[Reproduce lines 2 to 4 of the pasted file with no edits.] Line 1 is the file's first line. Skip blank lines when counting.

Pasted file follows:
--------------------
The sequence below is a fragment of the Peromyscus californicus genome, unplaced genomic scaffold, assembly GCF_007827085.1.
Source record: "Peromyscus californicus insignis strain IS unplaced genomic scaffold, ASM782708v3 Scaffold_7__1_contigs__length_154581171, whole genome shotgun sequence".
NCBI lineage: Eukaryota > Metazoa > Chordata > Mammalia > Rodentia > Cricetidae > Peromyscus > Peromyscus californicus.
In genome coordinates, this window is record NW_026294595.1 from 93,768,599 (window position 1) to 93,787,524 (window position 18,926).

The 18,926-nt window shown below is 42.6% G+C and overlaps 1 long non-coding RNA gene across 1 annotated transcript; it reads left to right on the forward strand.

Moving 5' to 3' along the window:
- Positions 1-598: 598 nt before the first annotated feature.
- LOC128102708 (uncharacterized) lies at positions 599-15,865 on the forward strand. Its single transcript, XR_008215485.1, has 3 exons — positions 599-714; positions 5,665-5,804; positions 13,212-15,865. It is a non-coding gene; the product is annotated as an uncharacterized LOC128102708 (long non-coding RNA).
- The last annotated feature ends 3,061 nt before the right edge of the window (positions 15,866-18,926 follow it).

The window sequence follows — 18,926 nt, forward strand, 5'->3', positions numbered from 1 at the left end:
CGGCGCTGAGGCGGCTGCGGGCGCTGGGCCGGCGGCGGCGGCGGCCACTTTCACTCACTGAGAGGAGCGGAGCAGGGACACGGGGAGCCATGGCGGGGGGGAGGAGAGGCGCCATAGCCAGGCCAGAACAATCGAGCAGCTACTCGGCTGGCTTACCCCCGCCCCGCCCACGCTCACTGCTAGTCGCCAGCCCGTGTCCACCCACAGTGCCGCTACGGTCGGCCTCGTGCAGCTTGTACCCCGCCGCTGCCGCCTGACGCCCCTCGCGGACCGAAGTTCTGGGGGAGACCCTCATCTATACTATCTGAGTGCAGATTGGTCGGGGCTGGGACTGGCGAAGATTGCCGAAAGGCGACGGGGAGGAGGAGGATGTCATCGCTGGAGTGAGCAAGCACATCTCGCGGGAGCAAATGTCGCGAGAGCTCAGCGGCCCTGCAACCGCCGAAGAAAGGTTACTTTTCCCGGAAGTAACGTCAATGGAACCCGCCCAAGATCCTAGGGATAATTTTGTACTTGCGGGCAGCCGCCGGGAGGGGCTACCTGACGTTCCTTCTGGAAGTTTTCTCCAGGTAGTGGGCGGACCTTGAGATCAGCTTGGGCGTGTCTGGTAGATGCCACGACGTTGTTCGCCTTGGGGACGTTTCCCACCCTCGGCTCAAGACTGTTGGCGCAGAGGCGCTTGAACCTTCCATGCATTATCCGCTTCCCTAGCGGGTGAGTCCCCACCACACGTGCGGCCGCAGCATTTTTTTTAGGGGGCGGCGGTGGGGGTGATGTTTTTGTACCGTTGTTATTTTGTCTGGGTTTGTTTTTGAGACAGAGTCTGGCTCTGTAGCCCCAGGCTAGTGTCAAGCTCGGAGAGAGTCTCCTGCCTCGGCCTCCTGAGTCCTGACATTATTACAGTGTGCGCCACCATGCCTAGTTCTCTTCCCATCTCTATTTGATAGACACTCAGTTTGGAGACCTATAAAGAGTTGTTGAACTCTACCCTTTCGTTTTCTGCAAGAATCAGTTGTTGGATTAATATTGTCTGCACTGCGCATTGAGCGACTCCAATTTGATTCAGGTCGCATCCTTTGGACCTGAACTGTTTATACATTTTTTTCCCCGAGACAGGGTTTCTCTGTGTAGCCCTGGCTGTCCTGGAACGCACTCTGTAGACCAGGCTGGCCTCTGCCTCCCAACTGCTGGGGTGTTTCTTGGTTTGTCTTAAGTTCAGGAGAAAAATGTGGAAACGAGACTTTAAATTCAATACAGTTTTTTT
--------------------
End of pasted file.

Source record: "Peromyscus californicus insignis strain IS unplaced genomic scaffold, ASM782708v3 Scaffold_7__1_contigs__length_154581171, whole genome shotgun sequence".
NCBI lineage: Eukaryota > Metazoa > Chordata > Mammalia > Rodentia > Cricetidae > Peromyscus > Peromyscus californicus.
In genome coordinates, this window is record NW_026294595.1 from 93,768,599 (window position 1) to 93,787,524 (window position 18,926).